Made by a foundry in Geneva, ILthat specialized in household goods, the popular hand fluters were manufactured fromand were exported around the world. Once only wealthy ladies with maids and laundresses could have such skillfully ironed linens. Now women of the rising middle class wished to be fashionable, too, and the Geneva fluter took its place in households across America. My flea-market fluter came with a base that's of a later date after that was made in Philadelphia, not Geneva, but the principle's the same.
The top plate with the grooves opens, and iron slugs, heated before the hearth like the fluter, would be placed inside to heat the grooves above it. Here's the more elaborate fluter that originally accompanied the base. Still, mismatched or not, I thought I'd try it out. Not with linen; I'm afraid of that "patina" of old rust and corrosion, nor do I have an open hearth. But I did run a strip of printer paper across the grooves, and viola! Perfectly fluted, ruffled printer paper.
Thats amazing! What an awesome device! Bet it's heavy. That's a big chunk of iron. June 2, at AM Finegan Antiques said June 2, at AM Mme.
Tresbeau said Very surprised we have not bumped into each other in Lancaster County! Perhaps we have This comment has been removed by a blog administrator. June 23, at PM Modemac said I have a flutter that is dated July 7, at AM Post a Comment. Newer Post Older Post Home. Subscribe to: Post Comments Atom. Share This. One of us -- Susan Holloway Scott -- writes historical novels, and as Isabella Bradfordalso writes historical romance.
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I free a couple of towns away from Geneva and I didn't even know that is where dating mesa boogie amps youtube to mp3 was made. I bet the dating of the day had strong arms. That sucker looks heavy. Thanks for sharing! Thank you sites linking to the old post about ironing. Really interesting. I go to flea markets and amish sales all the time and I bet I've walked right past one of these because I didnt' know what it was. I wonder if the pleats would be regular enough to be useful for smocking by modern needleworkers? If these fluters are still widely available, it might be worth investigating. Has anyone else ever tried this? The iron IS heavy - you certainly wouldn't want to drop it on your toe! No need for the ladies of the past to work out with free weights, that's for sure. Finegan Antiques, I thought the story of the Geneva foundry was particularly interesting - how they'd begun by making farming implements until they were driven from the business by the more successful McCormick, and turned to making household goods instead.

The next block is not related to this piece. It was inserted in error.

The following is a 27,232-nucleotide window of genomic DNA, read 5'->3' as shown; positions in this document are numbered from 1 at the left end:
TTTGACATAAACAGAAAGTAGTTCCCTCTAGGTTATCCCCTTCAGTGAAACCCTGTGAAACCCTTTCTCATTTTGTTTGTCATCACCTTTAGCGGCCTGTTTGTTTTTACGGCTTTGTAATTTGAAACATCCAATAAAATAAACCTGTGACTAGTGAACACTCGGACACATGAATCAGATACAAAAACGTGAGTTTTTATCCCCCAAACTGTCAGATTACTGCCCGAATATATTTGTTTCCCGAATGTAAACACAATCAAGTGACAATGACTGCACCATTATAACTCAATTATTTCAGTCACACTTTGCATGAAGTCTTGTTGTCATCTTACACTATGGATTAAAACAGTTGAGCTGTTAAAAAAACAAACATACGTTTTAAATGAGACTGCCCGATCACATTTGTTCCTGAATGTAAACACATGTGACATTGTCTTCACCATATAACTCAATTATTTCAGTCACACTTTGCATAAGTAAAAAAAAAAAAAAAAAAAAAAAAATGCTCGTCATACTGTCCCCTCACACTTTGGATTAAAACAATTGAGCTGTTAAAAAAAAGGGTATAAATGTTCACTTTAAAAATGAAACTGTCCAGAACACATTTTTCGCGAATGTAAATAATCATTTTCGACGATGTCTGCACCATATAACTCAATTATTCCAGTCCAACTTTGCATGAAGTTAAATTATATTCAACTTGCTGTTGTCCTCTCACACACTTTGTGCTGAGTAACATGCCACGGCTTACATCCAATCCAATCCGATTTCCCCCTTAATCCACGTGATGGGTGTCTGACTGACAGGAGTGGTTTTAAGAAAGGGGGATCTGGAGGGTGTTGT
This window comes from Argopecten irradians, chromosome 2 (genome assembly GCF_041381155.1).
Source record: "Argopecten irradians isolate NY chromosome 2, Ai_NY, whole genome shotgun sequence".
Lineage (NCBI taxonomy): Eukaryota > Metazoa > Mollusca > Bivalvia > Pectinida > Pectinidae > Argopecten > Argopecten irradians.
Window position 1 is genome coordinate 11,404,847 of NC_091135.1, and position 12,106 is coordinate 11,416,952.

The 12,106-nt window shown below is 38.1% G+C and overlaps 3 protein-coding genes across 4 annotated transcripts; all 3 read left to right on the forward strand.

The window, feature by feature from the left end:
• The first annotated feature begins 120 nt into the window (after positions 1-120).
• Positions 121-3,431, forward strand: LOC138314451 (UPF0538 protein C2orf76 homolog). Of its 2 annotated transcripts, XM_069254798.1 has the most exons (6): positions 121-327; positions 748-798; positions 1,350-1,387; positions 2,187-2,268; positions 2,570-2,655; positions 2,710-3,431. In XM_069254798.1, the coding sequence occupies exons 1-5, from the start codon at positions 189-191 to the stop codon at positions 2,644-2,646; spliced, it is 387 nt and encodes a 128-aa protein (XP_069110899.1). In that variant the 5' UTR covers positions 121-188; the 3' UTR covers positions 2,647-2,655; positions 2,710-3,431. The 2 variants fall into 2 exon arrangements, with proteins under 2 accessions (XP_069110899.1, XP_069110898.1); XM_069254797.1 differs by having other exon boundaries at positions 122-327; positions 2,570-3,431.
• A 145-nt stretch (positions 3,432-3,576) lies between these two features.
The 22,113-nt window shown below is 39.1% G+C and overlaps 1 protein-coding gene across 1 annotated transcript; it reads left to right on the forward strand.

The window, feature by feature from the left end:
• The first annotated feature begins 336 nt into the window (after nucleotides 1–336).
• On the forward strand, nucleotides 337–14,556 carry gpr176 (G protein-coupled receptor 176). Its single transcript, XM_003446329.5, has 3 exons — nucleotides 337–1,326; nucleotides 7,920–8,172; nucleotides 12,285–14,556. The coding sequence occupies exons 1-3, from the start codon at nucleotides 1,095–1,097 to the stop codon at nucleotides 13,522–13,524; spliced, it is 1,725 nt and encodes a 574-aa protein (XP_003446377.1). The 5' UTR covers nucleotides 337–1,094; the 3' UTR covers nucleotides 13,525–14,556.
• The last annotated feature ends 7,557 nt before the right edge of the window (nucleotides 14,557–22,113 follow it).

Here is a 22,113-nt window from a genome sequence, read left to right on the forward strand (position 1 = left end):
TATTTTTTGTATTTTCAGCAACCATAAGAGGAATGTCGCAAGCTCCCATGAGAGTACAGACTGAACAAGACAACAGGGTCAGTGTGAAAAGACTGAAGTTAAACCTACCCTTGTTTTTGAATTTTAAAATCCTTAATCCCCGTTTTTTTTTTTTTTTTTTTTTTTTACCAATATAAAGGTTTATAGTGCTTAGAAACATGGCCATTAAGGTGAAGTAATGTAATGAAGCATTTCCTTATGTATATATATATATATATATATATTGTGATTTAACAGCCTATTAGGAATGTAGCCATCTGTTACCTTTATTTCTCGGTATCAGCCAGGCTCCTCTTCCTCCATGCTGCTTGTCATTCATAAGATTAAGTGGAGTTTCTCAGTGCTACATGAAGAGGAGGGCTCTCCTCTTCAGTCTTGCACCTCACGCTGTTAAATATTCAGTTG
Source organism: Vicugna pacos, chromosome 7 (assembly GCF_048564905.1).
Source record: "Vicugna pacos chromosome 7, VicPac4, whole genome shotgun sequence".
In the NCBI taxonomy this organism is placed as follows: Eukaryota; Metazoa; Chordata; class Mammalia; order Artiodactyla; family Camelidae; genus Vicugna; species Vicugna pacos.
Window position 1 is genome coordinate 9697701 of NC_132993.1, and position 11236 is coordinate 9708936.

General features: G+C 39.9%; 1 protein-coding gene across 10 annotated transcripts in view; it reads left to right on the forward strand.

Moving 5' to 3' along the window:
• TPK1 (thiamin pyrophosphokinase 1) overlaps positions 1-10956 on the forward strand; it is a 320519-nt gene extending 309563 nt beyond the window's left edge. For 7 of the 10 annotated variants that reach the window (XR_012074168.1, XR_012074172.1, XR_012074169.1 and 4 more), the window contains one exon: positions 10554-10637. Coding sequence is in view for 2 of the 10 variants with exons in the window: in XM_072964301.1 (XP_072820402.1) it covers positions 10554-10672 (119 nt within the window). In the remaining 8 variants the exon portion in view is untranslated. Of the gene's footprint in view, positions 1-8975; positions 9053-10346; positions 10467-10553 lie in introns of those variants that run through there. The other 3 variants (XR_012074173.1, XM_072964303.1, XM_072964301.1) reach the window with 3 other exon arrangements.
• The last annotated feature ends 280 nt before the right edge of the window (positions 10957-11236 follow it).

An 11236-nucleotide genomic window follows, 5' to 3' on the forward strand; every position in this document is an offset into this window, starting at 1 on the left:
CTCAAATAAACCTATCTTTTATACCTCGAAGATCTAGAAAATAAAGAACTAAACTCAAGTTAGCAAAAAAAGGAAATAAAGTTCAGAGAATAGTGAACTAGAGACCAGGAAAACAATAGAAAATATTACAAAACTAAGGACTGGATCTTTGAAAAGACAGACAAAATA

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Description: A great antique, circa chinese dating sites in california, ironing implement. This is the cast green rocking iron who fluter used dating pleating and crimping material. It is made of cast iron with a corrugated base which can be heated on the stove. It has a cast iron rocking semi circle piece with a cast iron handle which when rocked over the base, where material is laid down would crimp or pleat the material. Date: Patent Date August 21, The rocking iron is 4" by 3" and is 4" high when the handle is considered. Maker: Made in Geneva. Condition: It is in excellent condition, with no breaks, cracks, repairs or losses. It does show wear, soiling, and some spots of surface rust in some spots.
Dang, girl! I need to get me one of those! Can you imagine all the places that would be applicable? Oh yes - ruffled caps, collars, cuffs, so many applications! My head is spinning with the possibilities!